The European Pine Shoot Moth in Red Pine Plantations
Author: Friend, Roger B.
Source: Journal of Forestry, Volume 29, Number 4, 1 April 1931 , pp. 551-556(6)
Publisher: Society of American Foresters
Abstract:That the American forester must also be a good entomologist is indicated in this article. As soon as he has removed one obstacle to reforestation a new one appears. In this instance the author discusses the prospect of serious loss in red pine plantations due to an insect immigrant whose work seriously injures the terminal buds and stunts growth of many species of the yellow pine group. He gives some details on life history, habits, hosts and methods of control. Inasmuch as the European shoot moth will attack also western yellow pine, its spread is of national concern. Foresters, therefore, should acquaint themselves with it early to be better able to combat it.
Document Type: Journal Article
Affiliations: Instructor in Forest Entomology, Yale School of Forestry and Assistant Entomologist, Connecticut Agricultural Experiment Station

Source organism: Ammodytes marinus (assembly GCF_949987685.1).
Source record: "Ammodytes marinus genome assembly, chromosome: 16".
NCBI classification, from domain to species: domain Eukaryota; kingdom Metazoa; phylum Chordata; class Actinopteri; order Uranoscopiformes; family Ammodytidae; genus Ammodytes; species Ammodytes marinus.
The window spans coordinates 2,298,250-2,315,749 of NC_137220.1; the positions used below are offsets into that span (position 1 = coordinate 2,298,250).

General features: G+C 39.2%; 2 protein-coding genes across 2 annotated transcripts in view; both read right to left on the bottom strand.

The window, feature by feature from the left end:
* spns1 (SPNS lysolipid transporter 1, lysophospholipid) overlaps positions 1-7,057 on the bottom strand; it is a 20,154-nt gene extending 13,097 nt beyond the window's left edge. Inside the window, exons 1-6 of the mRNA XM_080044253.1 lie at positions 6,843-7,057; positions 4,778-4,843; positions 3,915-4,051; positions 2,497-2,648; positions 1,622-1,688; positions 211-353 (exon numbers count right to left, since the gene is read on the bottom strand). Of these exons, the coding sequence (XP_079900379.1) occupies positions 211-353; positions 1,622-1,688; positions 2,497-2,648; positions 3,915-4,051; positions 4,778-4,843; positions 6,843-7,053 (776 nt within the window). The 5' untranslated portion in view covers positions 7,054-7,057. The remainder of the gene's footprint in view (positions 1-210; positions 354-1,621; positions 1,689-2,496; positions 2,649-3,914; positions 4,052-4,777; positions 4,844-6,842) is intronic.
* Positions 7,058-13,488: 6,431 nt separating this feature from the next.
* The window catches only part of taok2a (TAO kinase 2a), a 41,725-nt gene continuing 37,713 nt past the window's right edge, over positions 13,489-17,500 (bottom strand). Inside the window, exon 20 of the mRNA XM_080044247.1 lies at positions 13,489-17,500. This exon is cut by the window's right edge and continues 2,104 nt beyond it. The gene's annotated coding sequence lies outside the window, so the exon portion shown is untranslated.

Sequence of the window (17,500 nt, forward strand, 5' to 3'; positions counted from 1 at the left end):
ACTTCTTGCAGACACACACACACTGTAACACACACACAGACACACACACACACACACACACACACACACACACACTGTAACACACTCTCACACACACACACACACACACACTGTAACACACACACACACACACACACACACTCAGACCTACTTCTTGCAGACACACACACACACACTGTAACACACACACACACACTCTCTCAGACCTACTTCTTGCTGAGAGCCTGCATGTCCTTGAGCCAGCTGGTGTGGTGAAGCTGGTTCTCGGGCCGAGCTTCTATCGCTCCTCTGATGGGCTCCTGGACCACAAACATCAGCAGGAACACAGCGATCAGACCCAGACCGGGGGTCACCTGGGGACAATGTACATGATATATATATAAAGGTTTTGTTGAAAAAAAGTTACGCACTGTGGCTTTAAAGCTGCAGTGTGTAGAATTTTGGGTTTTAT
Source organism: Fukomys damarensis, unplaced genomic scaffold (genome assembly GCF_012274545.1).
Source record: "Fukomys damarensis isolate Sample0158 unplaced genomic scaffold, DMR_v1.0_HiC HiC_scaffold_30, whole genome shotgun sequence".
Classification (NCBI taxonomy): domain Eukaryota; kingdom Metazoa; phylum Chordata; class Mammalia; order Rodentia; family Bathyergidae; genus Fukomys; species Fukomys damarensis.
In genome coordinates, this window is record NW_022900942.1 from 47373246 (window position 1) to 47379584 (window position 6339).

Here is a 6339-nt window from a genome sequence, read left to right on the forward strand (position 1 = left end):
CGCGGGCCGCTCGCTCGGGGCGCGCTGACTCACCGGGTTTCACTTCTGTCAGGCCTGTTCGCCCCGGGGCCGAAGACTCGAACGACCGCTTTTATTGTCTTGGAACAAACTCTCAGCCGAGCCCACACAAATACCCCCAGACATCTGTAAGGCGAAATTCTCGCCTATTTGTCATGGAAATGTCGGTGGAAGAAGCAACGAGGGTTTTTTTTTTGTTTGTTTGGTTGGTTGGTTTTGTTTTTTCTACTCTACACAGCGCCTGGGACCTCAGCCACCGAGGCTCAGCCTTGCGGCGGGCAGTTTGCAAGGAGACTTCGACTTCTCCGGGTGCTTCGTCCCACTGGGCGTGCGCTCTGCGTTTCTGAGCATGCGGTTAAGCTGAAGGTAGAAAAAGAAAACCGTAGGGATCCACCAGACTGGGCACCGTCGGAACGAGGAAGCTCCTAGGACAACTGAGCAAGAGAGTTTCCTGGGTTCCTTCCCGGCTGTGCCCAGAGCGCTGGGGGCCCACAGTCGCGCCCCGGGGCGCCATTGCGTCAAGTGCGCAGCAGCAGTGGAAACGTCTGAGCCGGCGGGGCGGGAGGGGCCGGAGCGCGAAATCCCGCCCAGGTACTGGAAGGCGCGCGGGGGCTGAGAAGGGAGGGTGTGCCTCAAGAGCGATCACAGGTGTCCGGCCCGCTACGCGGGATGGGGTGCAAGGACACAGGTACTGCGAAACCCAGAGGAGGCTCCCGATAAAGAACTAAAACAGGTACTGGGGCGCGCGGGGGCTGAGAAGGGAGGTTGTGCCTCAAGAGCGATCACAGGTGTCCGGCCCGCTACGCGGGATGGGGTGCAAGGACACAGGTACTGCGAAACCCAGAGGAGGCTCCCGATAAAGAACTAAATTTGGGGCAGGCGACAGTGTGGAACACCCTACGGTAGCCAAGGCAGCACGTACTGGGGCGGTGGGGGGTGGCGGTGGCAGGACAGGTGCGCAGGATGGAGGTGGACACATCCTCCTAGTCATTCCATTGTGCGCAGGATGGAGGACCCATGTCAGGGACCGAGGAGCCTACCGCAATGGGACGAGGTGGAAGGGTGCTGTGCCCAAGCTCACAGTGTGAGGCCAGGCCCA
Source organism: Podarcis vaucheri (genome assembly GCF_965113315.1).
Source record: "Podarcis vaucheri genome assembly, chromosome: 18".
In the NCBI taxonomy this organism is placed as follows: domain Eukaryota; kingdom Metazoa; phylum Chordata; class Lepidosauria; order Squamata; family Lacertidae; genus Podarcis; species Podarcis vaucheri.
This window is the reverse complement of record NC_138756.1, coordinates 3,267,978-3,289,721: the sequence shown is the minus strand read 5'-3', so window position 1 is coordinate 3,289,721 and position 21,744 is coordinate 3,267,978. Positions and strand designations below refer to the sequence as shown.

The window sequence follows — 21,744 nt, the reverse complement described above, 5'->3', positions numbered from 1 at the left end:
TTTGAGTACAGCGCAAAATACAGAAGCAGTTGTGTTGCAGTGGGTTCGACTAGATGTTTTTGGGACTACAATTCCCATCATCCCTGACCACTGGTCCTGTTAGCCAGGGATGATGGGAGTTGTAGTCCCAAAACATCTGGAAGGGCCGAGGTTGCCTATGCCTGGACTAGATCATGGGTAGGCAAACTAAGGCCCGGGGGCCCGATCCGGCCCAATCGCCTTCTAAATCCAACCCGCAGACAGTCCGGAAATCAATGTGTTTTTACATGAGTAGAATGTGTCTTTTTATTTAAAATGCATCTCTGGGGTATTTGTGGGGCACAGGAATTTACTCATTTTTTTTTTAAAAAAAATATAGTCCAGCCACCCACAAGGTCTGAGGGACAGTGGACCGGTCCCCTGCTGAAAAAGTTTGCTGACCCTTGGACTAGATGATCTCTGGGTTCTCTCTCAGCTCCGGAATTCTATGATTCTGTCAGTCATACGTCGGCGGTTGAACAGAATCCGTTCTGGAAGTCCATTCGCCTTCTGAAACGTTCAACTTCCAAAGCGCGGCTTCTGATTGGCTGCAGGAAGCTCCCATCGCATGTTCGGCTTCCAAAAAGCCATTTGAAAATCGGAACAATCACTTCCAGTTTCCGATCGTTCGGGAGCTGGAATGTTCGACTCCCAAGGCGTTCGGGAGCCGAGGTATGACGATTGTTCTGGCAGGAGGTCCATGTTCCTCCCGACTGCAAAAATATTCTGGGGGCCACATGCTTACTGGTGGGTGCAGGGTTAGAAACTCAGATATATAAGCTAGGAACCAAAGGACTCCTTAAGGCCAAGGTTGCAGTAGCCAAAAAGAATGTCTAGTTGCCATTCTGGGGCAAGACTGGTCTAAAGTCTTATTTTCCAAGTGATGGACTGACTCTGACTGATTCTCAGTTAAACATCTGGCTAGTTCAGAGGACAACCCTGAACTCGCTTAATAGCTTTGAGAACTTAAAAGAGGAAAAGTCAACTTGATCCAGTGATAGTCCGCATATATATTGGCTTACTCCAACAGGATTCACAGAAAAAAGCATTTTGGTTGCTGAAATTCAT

Publication date: 1931-04-01
- The Journal of Forestry is the most widely circulated scholarly forestry journal in the world. In print since 1902, the Journal has received several national awards for excellence. The mission of the Journal of Forestry is to advance the profession of forestry by keeping forest management professionals informed about significant developments and ideas in the many facets of forestry: economics, education and communication, entomology and pathology, fire, forest ecology, geospatial technologies, history, international forestry, measurements, policy, recreation, silviculture, social sciences, soils and hydrology, urban and community forestry, utilization and engineering, and wildlife management. The Journal is published bimonthly: January, March, May, July, September, and November.
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